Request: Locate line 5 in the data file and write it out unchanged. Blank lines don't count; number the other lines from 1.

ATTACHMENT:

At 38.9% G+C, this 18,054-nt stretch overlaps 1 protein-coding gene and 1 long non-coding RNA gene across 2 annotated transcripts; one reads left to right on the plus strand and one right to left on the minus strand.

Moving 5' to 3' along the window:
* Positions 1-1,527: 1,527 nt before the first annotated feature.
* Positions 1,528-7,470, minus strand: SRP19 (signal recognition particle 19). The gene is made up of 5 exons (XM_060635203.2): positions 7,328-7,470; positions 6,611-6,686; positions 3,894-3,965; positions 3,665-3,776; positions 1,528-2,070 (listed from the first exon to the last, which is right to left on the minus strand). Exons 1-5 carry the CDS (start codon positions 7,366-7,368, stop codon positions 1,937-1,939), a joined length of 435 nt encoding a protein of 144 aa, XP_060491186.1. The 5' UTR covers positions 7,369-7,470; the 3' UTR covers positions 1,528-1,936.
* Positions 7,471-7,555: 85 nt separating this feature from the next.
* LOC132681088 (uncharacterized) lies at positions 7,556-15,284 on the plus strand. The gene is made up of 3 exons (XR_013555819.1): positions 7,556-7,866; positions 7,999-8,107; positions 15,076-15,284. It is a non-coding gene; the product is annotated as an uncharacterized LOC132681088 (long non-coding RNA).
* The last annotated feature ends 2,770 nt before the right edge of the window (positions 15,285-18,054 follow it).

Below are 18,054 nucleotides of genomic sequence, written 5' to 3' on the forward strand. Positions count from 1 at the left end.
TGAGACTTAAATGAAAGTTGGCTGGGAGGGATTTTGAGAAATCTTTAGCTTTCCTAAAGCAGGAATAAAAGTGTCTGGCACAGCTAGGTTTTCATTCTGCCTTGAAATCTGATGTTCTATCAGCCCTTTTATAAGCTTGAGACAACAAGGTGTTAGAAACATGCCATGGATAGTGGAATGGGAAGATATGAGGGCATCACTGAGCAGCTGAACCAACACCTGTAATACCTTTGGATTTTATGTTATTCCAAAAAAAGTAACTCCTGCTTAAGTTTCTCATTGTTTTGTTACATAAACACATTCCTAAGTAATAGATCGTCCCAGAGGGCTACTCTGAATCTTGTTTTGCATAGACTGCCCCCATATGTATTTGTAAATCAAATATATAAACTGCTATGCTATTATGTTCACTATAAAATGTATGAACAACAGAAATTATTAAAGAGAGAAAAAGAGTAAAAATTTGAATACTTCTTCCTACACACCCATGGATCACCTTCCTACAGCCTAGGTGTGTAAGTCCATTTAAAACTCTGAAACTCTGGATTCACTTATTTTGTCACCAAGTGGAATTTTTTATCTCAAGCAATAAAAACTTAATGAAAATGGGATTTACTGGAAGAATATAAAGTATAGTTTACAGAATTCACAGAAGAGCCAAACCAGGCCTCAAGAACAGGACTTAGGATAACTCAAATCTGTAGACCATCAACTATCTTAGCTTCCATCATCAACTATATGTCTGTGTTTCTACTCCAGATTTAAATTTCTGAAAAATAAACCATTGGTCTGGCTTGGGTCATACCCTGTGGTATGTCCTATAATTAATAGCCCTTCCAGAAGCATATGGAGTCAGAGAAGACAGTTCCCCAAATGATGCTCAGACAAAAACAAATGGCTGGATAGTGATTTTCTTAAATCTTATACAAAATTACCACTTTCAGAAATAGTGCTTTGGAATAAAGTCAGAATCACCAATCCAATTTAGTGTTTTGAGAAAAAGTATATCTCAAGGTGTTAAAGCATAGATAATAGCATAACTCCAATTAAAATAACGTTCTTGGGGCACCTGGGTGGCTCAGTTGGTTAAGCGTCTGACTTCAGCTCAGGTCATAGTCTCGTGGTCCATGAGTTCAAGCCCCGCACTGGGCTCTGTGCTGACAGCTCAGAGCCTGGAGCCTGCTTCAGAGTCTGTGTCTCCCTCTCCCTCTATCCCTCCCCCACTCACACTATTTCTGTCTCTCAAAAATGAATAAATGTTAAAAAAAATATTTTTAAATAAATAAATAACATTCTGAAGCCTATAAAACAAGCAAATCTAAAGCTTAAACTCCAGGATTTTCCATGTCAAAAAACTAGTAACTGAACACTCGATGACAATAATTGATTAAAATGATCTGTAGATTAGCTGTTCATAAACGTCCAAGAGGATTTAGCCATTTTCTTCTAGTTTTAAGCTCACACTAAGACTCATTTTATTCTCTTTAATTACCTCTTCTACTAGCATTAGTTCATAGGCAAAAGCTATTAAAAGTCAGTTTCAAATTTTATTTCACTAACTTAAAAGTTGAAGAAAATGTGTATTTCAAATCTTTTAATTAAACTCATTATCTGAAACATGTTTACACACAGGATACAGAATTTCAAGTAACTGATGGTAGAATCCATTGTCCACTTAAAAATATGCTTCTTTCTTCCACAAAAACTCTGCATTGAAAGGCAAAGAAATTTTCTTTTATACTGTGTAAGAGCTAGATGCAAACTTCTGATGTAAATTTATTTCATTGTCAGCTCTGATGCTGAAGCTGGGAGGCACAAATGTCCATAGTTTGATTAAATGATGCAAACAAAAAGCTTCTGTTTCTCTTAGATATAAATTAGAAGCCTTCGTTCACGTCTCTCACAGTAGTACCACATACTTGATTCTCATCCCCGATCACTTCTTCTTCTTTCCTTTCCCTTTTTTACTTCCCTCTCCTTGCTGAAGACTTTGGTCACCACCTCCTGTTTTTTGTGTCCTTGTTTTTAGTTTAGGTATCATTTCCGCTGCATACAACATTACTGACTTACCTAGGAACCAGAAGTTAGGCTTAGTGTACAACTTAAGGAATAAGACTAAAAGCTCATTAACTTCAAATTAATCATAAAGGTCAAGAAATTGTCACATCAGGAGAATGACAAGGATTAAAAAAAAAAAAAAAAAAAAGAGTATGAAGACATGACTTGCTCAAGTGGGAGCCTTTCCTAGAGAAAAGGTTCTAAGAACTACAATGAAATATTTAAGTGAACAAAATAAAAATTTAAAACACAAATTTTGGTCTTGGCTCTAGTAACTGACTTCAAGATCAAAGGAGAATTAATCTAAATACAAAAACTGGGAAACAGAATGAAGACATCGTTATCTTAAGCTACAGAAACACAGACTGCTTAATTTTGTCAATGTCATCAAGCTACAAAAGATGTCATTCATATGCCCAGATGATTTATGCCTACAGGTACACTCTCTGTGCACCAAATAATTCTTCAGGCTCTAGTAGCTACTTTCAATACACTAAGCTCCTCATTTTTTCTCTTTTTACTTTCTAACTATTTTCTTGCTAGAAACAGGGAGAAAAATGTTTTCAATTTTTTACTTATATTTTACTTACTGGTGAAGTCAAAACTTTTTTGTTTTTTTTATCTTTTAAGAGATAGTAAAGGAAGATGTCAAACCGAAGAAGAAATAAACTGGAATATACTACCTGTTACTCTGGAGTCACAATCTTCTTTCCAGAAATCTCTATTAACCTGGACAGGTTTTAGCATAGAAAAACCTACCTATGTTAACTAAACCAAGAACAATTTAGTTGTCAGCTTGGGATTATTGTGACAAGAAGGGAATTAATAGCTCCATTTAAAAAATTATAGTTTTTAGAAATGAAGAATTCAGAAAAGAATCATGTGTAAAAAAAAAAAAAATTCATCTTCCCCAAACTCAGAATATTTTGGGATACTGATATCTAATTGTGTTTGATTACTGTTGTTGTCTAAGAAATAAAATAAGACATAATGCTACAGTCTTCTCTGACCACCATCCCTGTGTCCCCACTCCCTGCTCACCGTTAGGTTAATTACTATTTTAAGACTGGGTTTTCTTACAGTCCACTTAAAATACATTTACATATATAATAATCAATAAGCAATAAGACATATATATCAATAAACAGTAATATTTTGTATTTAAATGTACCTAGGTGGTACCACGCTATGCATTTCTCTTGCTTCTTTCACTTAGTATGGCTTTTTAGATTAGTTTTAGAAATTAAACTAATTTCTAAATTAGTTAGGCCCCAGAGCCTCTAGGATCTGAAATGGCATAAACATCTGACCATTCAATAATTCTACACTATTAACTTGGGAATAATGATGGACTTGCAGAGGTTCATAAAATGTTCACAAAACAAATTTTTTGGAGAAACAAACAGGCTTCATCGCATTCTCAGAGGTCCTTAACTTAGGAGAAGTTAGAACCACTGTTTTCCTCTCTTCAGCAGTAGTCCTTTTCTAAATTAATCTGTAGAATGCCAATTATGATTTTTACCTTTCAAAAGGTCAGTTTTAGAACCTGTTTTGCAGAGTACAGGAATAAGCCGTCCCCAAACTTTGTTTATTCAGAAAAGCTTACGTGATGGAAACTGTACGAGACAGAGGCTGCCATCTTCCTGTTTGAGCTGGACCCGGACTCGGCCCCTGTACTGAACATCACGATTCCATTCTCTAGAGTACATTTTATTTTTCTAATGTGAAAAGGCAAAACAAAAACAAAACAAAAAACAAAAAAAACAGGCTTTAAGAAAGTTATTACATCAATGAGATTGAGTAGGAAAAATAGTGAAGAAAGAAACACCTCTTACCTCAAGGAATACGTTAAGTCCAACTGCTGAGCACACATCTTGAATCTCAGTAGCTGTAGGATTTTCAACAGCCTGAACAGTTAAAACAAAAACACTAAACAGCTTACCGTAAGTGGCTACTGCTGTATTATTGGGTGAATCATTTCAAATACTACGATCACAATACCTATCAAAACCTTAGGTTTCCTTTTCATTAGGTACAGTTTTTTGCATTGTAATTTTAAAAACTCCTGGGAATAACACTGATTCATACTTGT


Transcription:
* Positions 7,471-7,555: 85 nt separating this feature from the next.